NSS debate - What you need to know
By Millie Beach (Union President)
The NSS is a decidedly complex debate - there are questions around its purpose, its value for students and institutions, and just how flawed it really is. Having said that, what the NSS has come to represent is even more complicated. So I’m going to try and explain it (potentially with a series of break out blogs) to the best of my ability.
Right back to the basics
The NSS stands for the National Student Survey:
National - it goes to every single public uni in the country, it’s not just York specific
Student - It is sent to every undergraduate student in the final year of their programme.
Survey - students are asked to fill it in based on reflections from their time at university and it is supposed to measure course satisfaction.
How is it used? The data is collected, crunched, broken down and used by universities to identify successes and challenges within the institution. Different universities use it to varying degrees, to make improvements and alterations to certain areas and to the uni as a whole.
Key things you should probably know:
It has 27 key questions - all focused on learning experience, assessment and feedback, resources, student voice and overall satisfaction.
In order for the NSS results to be made public as valid responses, there is a response rate threshold of 50% per department and at least 10 respondents per degree programme.
Anecdotally, we know that past results have contributed to York introducing online submission for coursework, and speeding up feedback time.
Anecdotally, we also know that some academics dislike the NSS, as they believe it empowers the university to place additional pressures and restrictions on academics.
So where’s the debate?
From this year, certain dimenstions of the NSS will be linked to the TEF (Teaching Excellence Framework) (more on that when I get around to writing it). These dimensions include teaching, assessment and academic support.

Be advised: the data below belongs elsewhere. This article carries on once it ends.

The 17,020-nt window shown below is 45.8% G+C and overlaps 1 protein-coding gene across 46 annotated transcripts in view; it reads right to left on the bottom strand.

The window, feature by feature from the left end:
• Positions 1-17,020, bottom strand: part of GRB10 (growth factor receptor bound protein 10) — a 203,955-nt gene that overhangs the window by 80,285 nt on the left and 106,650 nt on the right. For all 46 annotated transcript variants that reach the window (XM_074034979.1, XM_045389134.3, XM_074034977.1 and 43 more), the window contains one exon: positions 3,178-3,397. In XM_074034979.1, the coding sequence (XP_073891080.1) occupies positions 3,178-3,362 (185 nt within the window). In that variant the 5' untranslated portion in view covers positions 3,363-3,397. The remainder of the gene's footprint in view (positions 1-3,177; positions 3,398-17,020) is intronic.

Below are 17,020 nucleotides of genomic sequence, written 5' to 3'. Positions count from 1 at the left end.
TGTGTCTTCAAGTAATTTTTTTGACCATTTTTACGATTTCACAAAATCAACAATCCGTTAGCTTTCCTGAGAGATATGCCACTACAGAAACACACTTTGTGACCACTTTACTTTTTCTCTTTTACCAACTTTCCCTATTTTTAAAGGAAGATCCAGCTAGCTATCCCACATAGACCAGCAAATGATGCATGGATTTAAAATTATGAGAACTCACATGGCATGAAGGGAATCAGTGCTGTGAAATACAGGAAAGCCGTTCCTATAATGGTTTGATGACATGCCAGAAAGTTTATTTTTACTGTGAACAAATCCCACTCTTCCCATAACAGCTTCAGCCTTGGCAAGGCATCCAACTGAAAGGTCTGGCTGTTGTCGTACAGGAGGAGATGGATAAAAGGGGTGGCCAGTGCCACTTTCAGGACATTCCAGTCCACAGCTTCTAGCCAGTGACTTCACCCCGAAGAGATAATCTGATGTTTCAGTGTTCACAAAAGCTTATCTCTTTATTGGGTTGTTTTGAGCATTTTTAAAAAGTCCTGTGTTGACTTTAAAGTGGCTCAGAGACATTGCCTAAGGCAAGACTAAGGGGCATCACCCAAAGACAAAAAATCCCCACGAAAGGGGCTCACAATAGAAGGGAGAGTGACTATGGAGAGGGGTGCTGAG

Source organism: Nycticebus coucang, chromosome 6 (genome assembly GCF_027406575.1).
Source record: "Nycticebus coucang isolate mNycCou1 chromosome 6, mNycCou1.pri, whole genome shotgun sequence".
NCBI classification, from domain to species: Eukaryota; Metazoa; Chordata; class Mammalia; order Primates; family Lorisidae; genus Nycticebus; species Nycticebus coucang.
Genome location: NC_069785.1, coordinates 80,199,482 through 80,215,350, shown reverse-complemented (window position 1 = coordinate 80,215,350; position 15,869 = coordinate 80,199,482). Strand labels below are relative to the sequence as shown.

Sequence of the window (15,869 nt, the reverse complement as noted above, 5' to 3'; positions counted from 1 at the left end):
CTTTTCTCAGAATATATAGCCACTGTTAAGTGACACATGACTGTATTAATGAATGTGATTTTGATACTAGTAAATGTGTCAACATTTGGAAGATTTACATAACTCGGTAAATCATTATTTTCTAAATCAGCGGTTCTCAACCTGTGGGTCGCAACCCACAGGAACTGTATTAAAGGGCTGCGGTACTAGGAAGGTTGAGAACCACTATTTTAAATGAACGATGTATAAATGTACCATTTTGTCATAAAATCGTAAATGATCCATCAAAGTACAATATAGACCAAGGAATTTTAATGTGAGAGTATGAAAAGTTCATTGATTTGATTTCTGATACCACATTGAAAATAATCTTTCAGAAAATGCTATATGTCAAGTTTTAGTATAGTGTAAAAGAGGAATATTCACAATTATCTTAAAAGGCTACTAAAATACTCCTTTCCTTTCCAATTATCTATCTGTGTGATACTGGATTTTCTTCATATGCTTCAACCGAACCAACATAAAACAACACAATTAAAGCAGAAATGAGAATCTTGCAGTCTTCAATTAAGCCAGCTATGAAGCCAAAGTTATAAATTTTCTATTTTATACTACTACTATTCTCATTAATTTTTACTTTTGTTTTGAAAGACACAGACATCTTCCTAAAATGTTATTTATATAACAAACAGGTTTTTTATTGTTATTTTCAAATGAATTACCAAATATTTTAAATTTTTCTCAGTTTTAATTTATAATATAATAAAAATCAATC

The TEF is a new rating system sorting universities into Gold, Silver and Bronze
institutions based on how they score in the following key set of metrics:
The scores the university gets in the NSS
The number of students who drop out of their courses
What students end up doing once they graduate and how much they earn, ie.
graduate employment data
Every institution who enters the TEF and receives a ‘medal’ will be able to raise fees
up to a different level based on what they get.
Good NSS scores → Good TEF score → high TEF grading (gold or silver or bronze)→ institution being able to increase in fees
The TEF also has a lot of other challenges, that I’m going to try to write about at some other time.
The danger is that if students boycott, the NSS will just be ignored completely, or given very low priority, and fees will go up anyway. As no one will have filled in the NSS, there won’t be any student voice in the process at all and your views will become unimportant in future years too.
Feedback should be used to improve experience, not raise fees.
If lots of students boycott, it will disrupt the TEF and potentially alter government plans.
The NSS is arguably flawed and open to bias already.
The NSS is used to improve student academic experience at York.
Academic reps use the NSS to support their arguments in implementing improvements for students.
The government may just ignore the boycott, particularly if only a small number of unions sign up.